EQECAT Model Warns of Potential $65 Billion in Gulf Energy Losses

September 6, 2007

A risk modeling projection from Oakland, Calif.-based EQECAT, Inc. forecasts that the passage of a strong hurricane “like Camille, a category 5 storm, with a track through the heart of Gulf of Mexico U.S. offshore energy platforms, could generate energy producer damage and loss of more than $65 billion.”

EQECAT CEO Richard Clinton indicated that “property damage alone could exceed $35 billion and losses due to business interruption and reduction in production capacity could add another $30 billion to the loss.'”

Clinton also observed that “industry insured losses are more difficult to estimate due to the changes in allocated insurance capacity, policy terms and limits following the large losses from 2004-2005 hurricanes, but could certainly be in the $15 billion range.”

As a result he warned that the energy industry in the Gulf of Mexico faces “substantial risks,” which could also adversely effect the entire U.S. economy.

EQECAT calculated the estimates from its new “Offshore Energy model, which was designed specifically for quantifying offshore energy risk.” Dr. Mahmoud Khater, EQECAT’s chief technical officer described the model as incorporating new “capabilities that enable more comprehensive loss estimates for the offshore assets than those previously available. The model takes into account waves and current, wind, tidal surge and mudslides to estimate platform and pipeline damage.”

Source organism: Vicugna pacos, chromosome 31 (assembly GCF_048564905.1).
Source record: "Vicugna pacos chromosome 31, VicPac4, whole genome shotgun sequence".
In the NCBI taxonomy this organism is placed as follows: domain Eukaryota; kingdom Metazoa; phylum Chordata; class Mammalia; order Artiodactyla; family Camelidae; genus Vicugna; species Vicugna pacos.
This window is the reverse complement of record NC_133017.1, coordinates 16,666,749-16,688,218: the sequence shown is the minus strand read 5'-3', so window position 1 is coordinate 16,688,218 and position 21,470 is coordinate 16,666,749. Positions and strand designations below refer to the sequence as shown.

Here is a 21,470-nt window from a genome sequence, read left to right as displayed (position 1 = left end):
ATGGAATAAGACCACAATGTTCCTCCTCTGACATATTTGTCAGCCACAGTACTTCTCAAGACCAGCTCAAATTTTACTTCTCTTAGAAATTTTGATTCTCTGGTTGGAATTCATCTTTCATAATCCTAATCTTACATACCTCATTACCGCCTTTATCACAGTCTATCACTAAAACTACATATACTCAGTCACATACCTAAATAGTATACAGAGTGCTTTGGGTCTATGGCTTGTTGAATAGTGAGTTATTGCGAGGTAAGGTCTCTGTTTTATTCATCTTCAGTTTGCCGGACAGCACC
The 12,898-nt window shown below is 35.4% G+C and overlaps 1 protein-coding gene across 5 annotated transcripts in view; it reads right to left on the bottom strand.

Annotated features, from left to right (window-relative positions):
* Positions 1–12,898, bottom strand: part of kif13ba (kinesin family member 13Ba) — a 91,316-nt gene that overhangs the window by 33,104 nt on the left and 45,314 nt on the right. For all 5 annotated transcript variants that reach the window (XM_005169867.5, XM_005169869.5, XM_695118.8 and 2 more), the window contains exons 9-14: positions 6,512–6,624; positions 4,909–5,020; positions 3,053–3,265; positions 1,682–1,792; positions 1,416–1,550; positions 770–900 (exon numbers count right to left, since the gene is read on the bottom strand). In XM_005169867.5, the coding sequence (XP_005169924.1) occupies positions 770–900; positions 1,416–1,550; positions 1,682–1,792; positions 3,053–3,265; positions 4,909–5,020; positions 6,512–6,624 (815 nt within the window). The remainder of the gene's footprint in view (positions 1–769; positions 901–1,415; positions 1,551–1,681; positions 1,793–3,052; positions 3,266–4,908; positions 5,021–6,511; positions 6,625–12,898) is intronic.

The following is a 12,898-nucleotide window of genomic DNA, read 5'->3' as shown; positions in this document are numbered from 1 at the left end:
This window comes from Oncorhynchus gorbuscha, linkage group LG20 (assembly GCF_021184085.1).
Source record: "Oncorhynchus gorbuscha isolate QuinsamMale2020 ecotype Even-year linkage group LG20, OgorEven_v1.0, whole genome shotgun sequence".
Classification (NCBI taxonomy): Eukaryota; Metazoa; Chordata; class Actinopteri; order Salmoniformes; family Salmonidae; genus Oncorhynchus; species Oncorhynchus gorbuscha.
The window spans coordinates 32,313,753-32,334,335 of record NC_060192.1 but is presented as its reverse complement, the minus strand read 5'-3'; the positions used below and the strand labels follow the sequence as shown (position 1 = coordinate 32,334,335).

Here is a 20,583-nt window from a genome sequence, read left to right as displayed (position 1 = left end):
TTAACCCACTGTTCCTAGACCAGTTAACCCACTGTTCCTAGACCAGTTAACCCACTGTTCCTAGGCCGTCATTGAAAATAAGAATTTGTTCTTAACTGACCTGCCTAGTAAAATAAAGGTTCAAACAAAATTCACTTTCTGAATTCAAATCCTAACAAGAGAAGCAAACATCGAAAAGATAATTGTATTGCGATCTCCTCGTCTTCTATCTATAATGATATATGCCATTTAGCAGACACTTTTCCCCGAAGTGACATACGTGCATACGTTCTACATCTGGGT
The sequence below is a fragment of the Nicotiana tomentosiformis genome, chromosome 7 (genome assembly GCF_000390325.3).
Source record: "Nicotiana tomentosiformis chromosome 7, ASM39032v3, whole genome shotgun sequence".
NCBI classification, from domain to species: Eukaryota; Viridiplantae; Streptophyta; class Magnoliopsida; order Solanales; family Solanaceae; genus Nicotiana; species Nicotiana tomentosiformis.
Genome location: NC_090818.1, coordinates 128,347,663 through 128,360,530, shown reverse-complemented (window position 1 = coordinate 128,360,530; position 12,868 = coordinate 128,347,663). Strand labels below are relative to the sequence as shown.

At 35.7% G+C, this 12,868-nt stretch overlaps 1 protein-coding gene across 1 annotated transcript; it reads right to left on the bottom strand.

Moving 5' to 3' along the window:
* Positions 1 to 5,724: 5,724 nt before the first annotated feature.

Engineers from ABS Consulting, EQECAT’s parent company, assessed the “vulnerabilities of the different assets,” incorporating “decades of experience in the risk assessment of offshore platforms worldwide.” Dr. Khater indicated that the “damage functions were validated using extensive damage and claims data from hurricanes Ivan, Katrina and Rita.”

EQECAT stressed that perhaps the most “innovative aspect” of the model is its “ability to quantify the risk of disruption of product delivery to onshore facilities due to pipeline damage. This assessment is possible through use of a network analysis that considers pipeline connectivity, redundancy and the impact of wave scouring and mudslides to determine residual pipeline capacity after a storm. The program estimates the initial loss of oil and gas product delivery capacity, and also takes into account the time necessary to restore full delivery capability.” Dr. Khater described it as the “first model that will enable users to plan for all major aspects of offshore damage and loss.”

The Offshore Energy model is available for immediate use. For additional information about EQECAT risk models, go to: www.eqecat.com, or call +1-510 -817-3100.

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